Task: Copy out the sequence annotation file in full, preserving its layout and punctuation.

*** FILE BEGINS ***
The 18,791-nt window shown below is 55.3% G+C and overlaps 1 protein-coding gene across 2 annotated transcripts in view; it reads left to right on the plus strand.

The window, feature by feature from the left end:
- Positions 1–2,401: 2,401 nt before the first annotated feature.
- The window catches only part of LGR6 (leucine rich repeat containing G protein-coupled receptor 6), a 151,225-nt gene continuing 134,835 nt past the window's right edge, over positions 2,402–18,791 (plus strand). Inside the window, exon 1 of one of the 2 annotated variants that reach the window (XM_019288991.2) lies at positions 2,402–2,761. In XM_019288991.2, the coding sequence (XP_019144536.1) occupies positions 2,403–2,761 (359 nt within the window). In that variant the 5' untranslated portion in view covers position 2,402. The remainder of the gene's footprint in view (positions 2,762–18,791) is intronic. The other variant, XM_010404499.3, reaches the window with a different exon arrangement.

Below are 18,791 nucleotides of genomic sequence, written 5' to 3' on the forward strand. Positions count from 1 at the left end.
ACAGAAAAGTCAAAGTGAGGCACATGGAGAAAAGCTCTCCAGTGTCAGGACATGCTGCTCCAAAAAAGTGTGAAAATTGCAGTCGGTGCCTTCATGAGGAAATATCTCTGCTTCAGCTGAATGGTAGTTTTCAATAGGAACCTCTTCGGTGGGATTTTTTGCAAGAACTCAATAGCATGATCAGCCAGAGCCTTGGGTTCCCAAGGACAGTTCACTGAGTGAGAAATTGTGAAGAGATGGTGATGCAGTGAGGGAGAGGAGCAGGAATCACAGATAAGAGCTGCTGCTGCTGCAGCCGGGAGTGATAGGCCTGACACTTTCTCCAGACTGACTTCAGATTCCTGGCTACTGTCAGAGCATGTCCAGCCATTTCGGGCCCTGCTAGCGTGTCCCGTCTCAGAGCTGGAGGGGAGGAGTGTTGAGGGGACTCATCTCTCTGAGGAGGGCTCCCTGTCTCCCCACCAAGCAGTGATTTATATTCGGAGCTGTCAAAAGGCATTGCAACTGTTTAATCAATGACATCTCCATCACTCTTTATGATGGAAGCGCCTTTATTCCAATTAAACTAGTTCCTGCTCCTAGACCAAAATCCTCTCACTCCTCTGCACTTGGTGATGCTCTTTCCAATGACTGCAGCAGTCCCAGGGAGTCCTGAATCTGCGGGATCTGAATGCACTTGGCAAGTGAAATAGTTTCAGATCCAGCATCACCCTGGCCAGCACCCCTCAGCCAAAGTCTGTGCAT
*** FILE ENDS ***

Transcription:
The 18,791-nt window shown below is 55.3% G+C and overlaps 1 protein-coding gene across 2 annotated transcripts in view; it reads left to right on the plus strand.

The window, feature by feature from the left end:
- Positions 1–2,401: 2,401 nt before the first annotated feature.
- The window catches only part of LGR6 (leucine rich repeat containing G protein-coupled receptor 6), a 151,225-nt gene continuing 134,835 nt past the window's right edge, over positions 2,402–18,791 (plus strand). Inside the window, exon 1 of one of the 2 annotated variants that reach the window (XM_019288991.2) lies at positions 2,402–2,761. In XM_019288991.2, the coding sequence (XP_019144536.1) occupies positions 2,403–2,761 (359 nt within the window). In that variant the 5' untranslated portion in view covers position 2,402. The remainder of the gene's footprint in view (positions 2,762–18,791) is intronic. The other variant, XM_010404499.3, reaches the window with a different exon arrangement.

Below are 18,791 nucleotides of genomic sequence, written 5' to 3' on the forward strand. Positions count from 1 at the left end.
ACAGAAAAGTCAAAGTGAGGCACATGGAGAAAAGCTCTCCAGTGTCAGGACATGCTGCTCCAAAAAAGTGTGAAAATTGCAGTCGGTGCCTTCATGAGGAAATATCTCTGCTTCAGCTGAATGGTAGTTTTCAATAGGAACCTCTTCGGTGGGATTTTTTGCAAGAACTCAATAGCATGATCAGCCAGAGCCTTGGGTTCCCAAGGACAGTTCACTGAGTGAGAAATTGTGAAGAGATGGTGATGCAGTGAGGGAGAGGAGCAGGAATCACAGATAAGAGCTGCTGCTGCTGCAGCCGGGAGTGATAGGCCTGACACTTTCTCCAGACTGACTTCAGATTCCTGGCTACTGTCAGAGCATGTCCAGCCATTTCGGGCCCTGCTAGCGTGTCCCGTCTCAGAGCTGGAGGGGAGGAGTGTTGAGGGGACTCATCTCTCTGAGGAGGGCTCCCTGTCTCCCCACCAAGCAGTGATTTATATTCGGAGCTGTCAAAAGGCATTGCAACTGTTTAATCAATGACATCTCCATCACTCTTTATGATGGAAGCGCCTTTATTCCAATTAAACTAGTTCCTGCTCCTAGACCAAAATCCTCTCACTCCTCTGCACTTGGTGATGCTCTTTCCAATGACTGCAGCAGTCCCAGGGAGTCCTGAATCTGCGGGATCTGAATGCACTTGGCAAGTGAAATAGTTTCAGATCCAGCATCACCCTGGCCAGCACCCCTCAGCCAAAGTCTGTGCAT